Let go of the good…
The inspirational quotes are a Pinterest rabbit hole.
Let go of the old to make room for the new.
You won't find the right person if you keep hanging on to the wrong one.
When you let go, you make space for something better. – Tiny Buddha.
Let go of the past to make room for your future. I'm not too fond of this one because it could be misinterpreted as forgetting our history. As Dan Pink says in his book, The Power of Regrets: How Looking Backward Moves Us Forward, we don't want to forget our failures or regrets. I like Jon Kabat-Zinn's quote better – Instead of letting go of the past…let it be.
As the end of the year approaches, it's an opportune time to reflect and ask yourself what you are continuing to do in your life that's good, preventing you from doing great things, or being the great person you want to be?
Marshall Goldsmith talks about how what got you here won't get you there from a leadership perspective. It's also the team you have surrounded yourself with. The team that brought you here isn't necessarily the team that will get you there. That's why start-ups will let go of founders or hire a CEO. Some CEOs specialize in different revenue levels because each has unique challenges and needs
Don't be afraid to give up the good to go for the great. – John D. Rockefeller
In our Powered Path™ Program, I have annual reflection prompts that ask what you want to do less of and what you want to do more of.
Are you hanging on to a volunteer or advisory role that's good, but it's keeping you from quality time with your family or moving into a more challenging position?
Women tend to volunteer for low-profile tasks, while men hold out for the ones that will get recognition. Are you a woman in this position who needs to practice saying no until you're met with a great opportunity?
I was part of a peer advisory group and founding member for four years. It took me several months to decide to go, but it was the right move. The group makeup had changed from half business owners to only two, including me, and it was no longer a great fit. It was a good one, but not a great one.
Within two weeks, I was asked to be part of the Raleigh Founded Advisory Board, which I'm very excited about. Had I still been in my peer advisory group, I probably would have said no since it would have been too much on my schedule.
One of my clients insisted on keeping a marketing company even though she had outgrown them. They had a long-term relationship, but she didn't see any ROI. The cost was that she could be building her business. The company that was once great for her was now just good. After two years of low returns, she moved to a different company and started seeing a return within 90 days. They wouldn't have been a great fit for her four years ago, but now they are the right ones. What a waste of time and money she spent those last two years with them.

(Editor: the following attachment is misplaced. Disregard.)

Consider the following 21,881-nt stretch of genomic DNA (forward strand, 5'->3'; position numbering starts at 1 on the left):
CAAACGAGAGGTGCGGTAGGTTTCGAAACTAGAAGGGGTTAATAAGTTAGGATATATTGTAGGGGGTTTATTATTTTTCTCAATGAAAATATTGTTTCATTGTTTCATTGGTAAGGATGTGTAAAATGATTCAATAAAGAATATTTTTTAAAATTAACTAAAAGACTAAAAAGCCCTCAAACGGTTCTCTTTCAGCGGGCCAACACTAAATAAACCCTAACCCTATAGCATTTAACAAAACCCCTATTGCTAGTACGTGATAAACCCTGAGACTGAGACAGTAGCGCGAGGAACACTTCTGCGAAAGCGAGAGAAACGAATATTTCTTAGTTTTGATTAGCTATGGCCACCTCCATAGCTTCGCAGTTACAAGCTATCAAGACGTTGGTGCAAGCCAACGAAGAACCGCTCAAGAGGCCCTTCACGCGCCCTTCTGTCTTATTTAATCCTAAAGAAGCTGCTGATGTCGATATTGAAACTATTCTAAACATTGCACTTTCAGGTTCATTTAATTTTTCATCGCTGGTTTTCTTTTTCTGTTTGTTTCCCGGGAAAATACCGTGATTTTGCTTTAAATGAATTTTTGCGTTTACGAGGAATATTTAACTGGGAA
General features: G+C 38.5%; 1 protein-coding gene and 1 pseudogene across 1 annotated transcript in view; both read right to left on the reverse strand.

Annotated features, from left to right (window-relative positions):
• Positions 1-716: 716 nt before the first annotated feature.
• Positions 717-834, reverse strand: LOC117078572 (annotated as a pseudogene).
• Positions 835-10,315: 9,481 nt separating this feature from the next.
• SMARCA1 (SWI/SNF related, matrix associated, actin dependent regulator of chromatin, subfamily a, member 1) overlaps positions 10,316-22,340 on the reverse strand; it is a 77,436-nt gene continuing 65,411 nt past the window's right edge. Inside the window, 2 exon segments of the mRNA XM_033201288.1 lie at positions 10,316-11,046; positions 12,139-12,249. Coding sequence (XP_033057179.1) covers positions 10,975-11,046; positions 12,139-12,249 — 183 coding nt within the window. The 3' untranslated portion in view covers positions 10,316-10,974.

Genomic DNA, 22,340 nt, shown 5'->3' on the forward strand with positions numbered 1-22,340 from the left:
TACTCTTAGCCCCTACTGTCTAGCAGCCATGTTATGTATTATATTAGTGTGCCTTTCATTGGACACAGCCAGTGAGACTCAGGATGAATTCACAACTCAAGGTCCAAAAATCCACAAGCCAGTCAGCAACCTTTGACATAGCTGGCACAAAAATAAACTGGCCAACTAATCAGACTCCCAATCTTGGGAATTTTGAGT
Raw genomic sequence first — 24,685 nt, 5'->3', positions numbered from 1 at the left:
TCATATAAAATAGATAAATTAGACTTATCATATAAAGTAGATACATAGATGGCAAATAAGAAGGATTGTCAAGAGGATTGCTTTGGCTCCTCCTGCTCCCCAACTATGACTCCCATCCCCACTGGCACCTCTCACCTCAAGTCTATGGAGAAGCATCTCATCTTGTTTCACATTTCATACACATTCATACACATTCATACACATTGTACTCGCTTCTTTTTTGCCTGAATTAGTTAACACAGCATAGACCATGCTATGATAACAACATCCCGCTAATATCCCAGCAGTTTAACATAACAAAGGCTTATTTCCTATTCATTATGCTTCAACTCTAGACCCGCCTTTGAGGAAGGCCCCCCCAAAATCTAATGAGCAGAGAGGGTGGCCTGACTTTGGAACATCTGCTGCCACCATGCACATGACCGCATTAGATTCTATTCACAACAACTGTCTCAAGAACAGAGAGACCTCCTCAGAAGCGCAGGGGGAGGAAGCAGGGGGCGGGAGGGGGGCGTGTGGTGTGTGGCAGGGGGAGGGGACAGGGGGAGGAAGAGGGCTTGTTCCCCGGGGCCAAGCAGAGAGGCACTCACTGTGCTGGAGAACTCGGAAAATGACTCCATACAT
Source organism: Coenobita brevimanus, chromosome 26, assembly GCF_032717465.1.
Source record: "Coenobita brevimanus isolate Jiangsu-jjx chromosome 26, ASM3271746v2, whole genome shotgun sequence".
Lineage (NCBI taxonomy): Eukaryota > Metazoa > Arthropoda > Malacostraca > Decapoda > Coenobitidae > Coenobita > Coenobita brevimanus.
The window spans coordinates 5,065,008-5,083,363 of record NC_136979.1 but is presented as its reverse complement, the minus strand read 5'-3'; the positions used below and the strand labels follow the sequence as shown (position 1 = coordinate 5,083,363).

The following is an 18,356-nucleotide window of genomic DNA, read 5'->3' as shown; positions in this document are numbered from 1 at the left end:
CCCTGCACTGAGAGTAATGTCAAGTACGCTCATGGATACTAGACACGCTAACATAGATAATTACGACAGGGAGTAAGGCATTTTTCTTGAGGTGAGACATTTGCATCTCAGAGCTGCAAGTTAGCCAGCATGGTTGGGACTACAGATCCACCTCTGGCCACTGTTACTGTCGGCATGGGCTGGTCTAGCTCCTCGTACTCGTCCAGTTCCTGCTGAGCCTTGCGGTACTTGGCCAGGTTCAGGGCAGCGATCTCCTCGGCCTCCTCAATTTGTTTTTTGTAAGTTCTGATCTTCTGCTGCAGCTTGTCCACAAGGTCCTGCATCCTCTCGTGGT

Another example is a friend who started training for marathons with someone. This friend put in a little more work and was a little more genetically gifted. She became much faster than her running partner but continued to train with her. She would never reach her finish time goal if she continued to work out in the ‘good' and not push herself. She had a choice to decrease her training with her friend and move up into the more advanced running club. She had to weigh what was more important to her. In the end, her running partner was sad but understood. After moving into the higher-level group, she took 40 minutes off her marathon time!
If you owned a restaurant and kept something on your menu that people weren't ordering anymore, and you had to throw that food away every week, it would be much more apparent to determine what to let go of.
At the RaderCo Design Day retreat in December, we'll go through our services, products, and processes to see what we are doing that's just meh or good and what we can remove to allow for something incredible.
In the last few months, I've removed a service to help business owners prepare for, find, hire, and work with a virtual assistant or professional. I often did this when I worked mostly with small business owners. However, I work primarily with corporate executives now. Even though I still do this with my business-owning clients, I don't market it as a separate service because I can't market everything to everyone. I need to narrow it down to avoid confusing my clients and prospects.
I also don't market business travel keynotes and workshops anymore unless I'm asked to do it when that used to be my primary focus. Having too many services and offerings can be overwhelming. When travel stopped with COVID, it wasn't a priority anymore. I focused on working and managing remotely, a topic I'd also been teaching for a decade but wasn't as relevant.
A few years ago, I deleted (not just stopped using) all my social media except YouTube and LinkedIn. I was spending too much time on all channels for my business and not connecting with anyone anywhere. Instead, I doubled down on LinkedIn, and what I do there went from good to…gooder (still working on the great!).
Even my clothes have undergone a good to great in the last year. I had three suits and three dresses custom-made for me in Ghana, and my stylist up-leveled with some select pieces. I feel more confident onstage and can't believe I waited so long.
What are you continuing to do that has worn out its welcome? What keeps you from doing bigger, more valuable things? Are you still doing tasks that could be delegated to someone with a much lower hourly rate? That frees you up to work in your line of genius and showcase your true gifts.
What's working well and what's not working well? Reflect on your year, consider your extra-curricular activities, recurring task list, and where you spend your time and energy. Let go of the good and make room for the great!